Friday, December 21, 2007

Google's Newest Invasion

Having cornered the search market, taken over Youtube and struck fear into the hearts of publishers, Google is licking its lips and looking for new targets. Next stop, Wikipedia.

The potential Wikipedia killer app that Google is developing is called knol, and it has of course sparked much discussion in the blogosphere, with bloggers outbidding each other in who can come up with the wittiest pun. (My favourite: Google Sets its Guns on the Grassy Knol). But puns aside, should Wikipedia be worried? Should we?

Yes and no. You have to remember that Google does not always suceed. Remember Google Video? That didn't take off. Google News? I don't know any News junky who uses that. And I don't see people rushing to pick up Google Talk.

Knol operates on a completely different model from Wikipedia. Instead of having a page for a topic that everybody can edit if they think they know better than the original author, in Knol, the author controls the content, and other users can only suggest changes. Also, you could have more than one "knol" on each topic. Google assures us that more popular (and hence, presumably, more accurate) knols will float to the top, but will they really?

Of course, you have a similar problem in Wikipedia, but it's mitigated because you can correct information: In knols, it seems you can only decide if you like the information or not.

Then there is the problem of orphaned topics: What happens if a "good" knol is abandoned by the author? Can we reuse it to start a new knol? Or is that information frozen in time forever, neither to be reused nor updated?

There are tons of problems that could bring knols to its knees. Of course, there are also reasons why it could succeed: There's less risk of vandalism like Wikipedia has seen, and there are more incentives for people to contribute (Google has agreed to share ad revenue if knol owners let them place ads on their pages).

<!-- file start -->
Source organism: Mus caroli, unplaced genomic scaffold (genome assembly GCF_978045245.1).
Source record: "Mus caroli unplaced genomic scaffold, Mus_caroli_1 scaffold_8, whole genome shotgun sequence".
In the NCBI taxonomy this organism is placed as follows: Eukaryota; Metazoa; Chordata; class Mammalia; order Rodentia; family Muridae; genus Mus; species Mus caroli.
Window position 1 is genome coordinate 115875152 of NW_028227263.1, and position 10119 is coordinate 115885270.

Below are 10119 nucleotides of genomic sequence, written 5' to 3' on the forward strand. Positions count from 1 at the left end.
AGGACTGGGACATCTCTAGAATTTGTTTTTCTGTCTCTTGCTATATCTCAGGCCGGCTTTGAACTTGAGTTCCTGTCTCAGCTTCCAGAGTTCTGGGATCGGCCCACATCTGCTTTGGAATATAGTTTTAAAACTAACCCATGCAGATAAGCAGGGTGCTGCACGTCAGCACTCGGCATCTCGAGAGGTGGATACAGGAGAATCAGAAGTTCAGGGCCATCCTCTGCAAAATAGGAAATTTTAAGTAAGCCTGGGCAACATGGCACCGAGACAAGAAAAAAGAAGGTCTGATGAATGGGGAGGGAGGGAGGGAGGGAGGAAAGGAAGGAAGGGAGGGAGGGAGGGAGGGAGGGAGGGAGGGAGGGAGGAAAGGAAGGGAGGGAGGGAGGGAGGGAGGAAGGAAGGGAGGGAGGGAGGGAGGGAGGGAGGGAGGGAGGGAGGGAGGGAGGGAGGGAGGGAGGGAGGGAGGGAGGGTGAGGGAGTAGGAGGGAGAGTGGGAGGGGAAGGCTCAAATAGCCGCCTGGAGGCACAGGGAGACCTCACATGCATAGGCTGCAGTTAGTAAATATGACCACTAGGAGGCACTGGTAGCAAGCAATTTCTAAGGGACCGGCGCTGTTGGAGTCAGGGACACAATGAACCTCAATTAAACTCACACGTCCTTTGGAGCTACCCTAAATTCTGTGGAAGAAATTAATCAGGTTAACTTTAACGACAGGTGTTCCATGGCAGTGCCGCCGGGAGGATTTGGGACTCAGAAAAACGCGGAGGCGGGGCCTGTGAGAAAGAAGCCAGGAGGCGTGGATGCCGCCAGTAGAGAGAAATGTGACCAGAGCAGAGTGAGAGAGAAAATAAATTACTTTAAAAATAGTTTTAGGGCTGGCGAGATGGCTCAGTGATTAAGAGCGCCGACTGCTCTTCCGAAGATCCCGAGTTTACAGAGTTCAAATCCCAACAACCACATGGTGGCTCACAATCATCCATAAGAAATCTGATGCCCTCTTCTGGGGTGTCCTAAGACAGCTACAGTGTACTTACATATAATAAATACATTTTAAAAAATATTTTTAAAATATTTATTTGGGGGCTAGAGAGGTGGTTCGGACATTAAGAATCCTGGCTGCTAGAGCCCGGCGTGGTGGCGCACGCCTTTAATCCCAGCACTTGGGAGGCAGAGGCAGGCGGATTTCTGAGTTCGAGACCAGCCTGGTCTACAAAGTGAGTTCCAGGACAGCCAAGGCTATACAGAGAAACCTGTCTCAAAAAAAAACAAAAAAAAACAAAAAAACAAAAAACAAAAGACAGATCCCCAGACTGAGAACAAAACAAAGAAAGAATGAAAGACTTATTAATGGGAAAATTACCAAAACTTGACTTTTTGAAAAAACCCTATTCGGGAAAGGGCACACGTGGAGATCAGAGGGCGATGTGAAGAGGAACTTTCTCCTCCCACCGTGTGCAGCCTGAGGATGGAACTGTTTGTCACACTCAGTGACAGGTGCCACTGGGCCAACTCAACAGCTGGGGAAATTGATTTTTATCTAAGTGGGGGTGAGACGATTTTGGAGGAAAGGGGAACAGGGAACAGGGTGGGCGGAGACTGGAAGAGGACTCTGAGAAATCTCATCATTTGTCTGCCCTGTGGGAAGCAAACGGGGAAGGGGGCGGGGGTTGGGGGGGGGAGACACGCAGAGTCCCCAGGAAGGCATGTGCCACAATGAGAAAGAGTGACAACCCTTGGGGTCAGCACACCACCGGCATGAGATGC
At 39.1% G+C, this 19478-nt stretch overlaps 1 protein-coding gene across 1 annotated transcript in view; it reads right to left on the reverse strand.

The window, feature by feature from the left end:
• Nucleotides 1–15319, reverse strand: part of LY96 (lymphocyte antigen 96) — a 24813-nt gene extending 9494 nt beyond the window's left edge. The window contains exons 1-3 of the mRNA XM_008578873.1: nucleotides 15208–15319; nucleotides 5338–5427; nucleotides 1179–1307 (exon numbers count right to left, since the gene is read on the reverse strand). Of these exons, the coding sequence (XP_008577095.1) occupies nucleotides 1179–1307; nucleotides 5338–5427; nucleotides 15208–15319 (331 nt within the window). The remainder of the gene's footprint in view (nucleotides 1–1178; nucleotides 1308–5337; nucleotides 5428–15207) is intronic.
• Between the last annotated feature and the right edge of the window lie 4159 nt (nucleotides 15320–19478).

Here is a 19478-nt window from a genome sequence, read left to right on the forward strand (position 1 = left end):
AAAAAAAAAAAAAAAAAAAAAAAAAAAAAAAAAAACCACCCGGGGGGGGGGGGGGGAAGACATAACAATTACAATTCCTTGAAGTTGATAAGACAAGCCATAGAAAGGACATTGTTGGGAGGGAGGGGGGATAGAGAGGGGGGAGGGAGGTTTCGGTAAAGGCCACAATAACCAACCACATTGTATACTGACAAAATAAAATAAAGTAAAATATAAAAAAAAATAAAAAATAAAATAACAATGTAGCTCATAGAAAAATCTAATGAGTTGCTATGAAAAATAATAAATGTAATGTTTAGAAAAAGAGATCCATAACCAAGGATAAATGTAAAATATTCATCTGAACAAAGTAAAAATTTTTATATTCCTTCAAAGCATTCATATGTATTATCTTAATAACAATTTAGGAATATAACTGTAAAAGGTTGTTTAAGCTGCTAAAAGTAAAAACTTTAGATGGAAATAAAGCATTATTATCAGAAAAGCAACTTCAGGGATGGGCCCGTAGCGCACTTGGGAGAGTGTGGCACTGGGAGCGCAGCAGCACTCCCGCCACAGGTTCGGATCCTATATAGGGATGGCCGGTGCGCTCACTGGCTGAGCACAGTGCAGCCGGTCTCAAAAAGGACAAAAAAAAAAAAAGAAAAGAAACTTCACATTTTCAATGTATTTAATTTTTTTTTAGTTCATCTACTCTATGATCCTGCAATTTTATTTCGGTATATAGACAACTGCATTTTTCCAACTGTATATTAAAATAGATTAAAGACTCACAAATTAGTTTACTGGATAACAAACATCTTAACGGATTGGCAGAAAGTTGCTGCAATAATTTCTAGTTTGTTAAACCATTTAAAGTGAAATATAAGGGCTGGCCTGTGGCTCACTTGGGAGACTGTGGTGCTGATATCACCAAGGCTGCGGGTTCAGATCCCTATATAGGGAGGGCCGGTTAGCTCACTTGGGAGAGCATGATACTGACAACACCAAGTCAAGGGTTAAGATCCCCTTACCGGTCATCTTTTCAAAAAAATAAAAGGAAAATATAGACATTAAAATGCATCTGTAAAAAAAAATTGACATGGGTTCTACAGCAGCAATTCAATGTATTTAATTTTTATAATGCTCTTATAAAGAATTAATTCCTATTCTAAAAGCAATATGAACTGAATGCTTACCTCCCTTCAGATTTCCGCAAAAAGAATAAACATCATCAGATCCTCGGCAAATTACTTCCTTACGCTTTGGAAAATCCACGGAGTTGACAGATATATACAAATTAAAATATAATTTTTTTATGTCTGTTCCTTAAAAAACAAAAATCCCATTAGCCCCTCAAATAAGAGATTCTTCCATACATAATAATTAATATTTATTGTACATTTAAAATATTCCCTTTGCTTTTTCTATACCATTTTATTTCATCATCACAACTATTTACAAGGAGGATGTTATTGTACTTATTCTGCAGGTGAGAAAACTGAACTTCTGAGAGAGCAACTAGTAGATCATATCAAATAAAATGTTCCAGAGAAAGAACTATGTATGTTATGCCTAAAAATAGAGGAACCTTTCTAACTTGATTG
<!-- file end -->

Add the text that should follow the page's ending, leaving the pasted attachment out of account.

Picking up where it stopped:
Whether or not knol succeeds, I believe that the two models are different enough that they could even exist side-by-side. After all Encarta and the Encyclopedia Britannica both sold copies, didn't they?

Thursday, December 13, 2007

Pay Per Use Bioinformatics Software

Equinox, a company based in London and started by the Imperial College, has started offering access to some of its bioinformatics tools on a pay per use basis. Basically, they host the software on their servers, and you pay them each time you want to run a query. Their flagship product has to do with protein structure prediction:
The first product available will be Equinox's leading Phyre(TM) homology modelling and fold-recognition software. User research has shown that proteomics is an ideal target market with positive feedback from research, biotech and pharma audiences.
Yadda, yadda, the press release goes on to state how great this all is. Of course my knee-jerk reaction was: "Pay? Nevah!" But then I realised that you'd have to pay anyway. Previously, this product had only been available via a software licence. Now, that's fine for big companies and universities, who use it frequently. I suspect most of them will stick with the licence as well.